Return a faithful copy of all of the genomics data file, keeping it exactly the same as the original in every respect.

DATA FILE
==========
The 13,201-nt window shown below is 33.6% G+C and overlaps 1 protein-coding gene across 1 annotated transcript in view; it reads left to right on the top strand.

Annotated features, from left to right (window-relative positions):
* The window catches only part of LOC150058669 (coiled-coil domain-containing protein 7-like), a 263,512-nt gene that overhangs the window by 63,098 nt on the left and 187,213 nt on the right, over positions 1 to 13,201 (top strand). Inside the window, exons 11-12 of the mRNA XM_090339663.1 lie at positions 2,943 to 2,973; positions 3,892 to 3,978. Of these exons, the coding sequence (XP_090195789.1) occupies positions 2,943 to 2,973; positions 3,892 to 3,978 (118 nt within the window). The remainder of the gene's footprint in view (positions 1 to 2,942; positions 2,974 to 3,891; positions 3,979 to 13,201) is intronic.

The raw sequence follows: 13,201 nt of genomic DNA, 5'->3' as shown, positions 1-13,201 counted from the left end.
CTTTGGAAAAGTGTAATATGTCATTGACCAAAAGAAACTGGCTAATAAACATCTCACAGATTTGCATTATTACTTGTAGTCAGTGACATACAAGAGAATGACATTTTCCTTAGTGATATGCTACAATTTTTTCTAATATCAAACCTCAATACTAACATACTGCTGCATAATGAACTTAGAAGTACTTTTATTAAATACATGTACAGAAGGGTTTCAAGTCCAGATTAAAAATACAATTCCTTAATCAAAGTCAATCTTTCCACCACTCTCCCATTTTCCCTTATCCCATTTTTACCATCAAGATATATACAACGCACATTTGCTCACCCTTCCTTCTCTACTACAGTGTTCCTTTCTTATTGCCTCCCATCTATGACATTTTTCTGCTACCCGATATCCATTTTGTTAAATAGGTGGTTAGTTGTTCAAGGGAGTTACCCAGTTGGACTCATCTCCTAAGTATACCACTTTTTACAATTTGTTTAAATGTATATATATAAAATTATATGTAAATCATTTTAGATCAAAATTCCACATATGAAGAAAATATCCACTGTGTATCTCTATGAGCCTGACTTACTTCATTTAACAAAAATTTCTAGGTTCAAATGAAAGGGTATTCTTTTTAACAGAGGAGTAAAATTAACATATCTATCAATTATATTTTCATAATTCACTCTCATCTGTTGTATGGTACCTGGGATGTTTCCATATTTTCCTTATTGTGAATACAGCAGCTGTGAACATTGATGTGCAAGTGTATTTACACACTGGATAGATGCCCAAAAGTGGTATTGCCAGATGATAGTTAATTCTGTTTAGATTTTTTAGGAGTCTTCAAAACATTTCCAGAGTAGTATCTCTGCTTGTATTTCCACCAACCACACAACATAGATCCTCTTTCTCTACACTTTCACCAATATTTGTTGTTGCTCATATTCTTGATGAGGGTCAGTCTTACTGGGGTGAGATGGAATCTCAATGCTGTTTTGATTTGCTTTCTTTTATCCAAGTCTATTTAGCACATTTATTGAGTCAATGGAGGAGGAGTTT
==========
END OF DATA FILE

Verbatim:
The 13,201-nt window shown below is 33.6% G+C and overlaps 1 protein-coding gene across 1 annotated transcript in view; it reads left to right on the top strand.

Annotated features, from left to right (window-relative positions):
* The window catches only part of LOC150058669 (coiled-coil domain-containing protein 7-like), a 263,512-nt gene that overhangs the window by 63,098 nt on the left and 187,213 nt on the right, over positions 1 to 13,201 (top strand). Inside the window, exons 11-12 of the mRNA XM_090339663.1 lie at positions 2,943 to 2,973; positions 3,892 to 3,978. Of these exons, the coding sequence (XP_090195789.1) occupies positions 2,943 to 2,973; positions 3,892 to 3,978 (118 nt within the window). The remainder of the gene's footprint in view (positions 1 to 2,942; positions 2,974 to 3,891; positions 3,979 to 13,201) is intronic.

The raw sequence follows: 13,201 nt of genomic DNA, 5'->3' as shown, positions 1-13,201 counted from the left end.
CTTTGGAAAAGTGTAATATGTCATTGACCAAAAGAAACTGGCTAATAAACATCTCACAGATTTGCATTATTACTTGTAGTCAGTGACATACAAGAGAATGACATTTTCCTTAGTGATATGCTACAATTTTTTCTAATATCAAACCTCAATACTAACATACTGCTGCATAATGAACTTAGAAGTACTTTTATTAAATACATGTACAGAAGGGTTTCAAGTCCAGATTAAAAATACAATTCCTTAATCAAAGTCAATCTTTCCACCACTCTCCCATTTTCCCTTATCCCATTTTTACCATCAAGATATATACAACGCACATTTGCTCACCCTTCCTTCTCTACTACAGTGTTCCTTTCTTATTGCCTCCCATCTATGACATTTTTCTGCTACCCGATATCCATTTTGTTAAATAGGTGGTTAGTTGTTCAAGGGAGTTACCCAGTTGGACTCATCTCCTAAGTATACCACTTTTTACAATTTGTTTAAATGTATATATATAAAATTATATGTAAATCATTTTAGATCAAAATTCCACATATGAAGAAAATATCCACTGTGTATCTCTATGAGCCTGACTTACTTCATTTAACAAAAATTTCTAGGTTCAAATGAAAGGGTATTCTTTTTAACAGAGGAGTAAAATTAACATATCTATCAATTATATTTTCATAATTCACTCTCATCTGTTGTATGGTACCTGGGATGTTTCCATATTTTCCTTATTGTGAATACAGCAGCTGTGAACATTGATGTGCAAGTGTATTTACACACTGGATAGATGCCCAAAAGTGGTATTGCCAGATGATAGTTAATTCTGTTTAGATTTTTTAGGAGTCTTCAAAACATTTCCAGAGTAGTATCTCTGCTTGTATTTCCACCAACCACACAACATAGATCCTCTTTCTCTACACTTTCACCAATATTTGTTGTTGCTCATATTCTTGATGAGGGTCAGTCTTACTGGGGTGAGATGGAATCTCAATGCTGTTTTGATTTGCTTTCTTTTATCCAAGTCTATTTAGCACATTTATTGAGTCAATGGAGGAGGAGTTT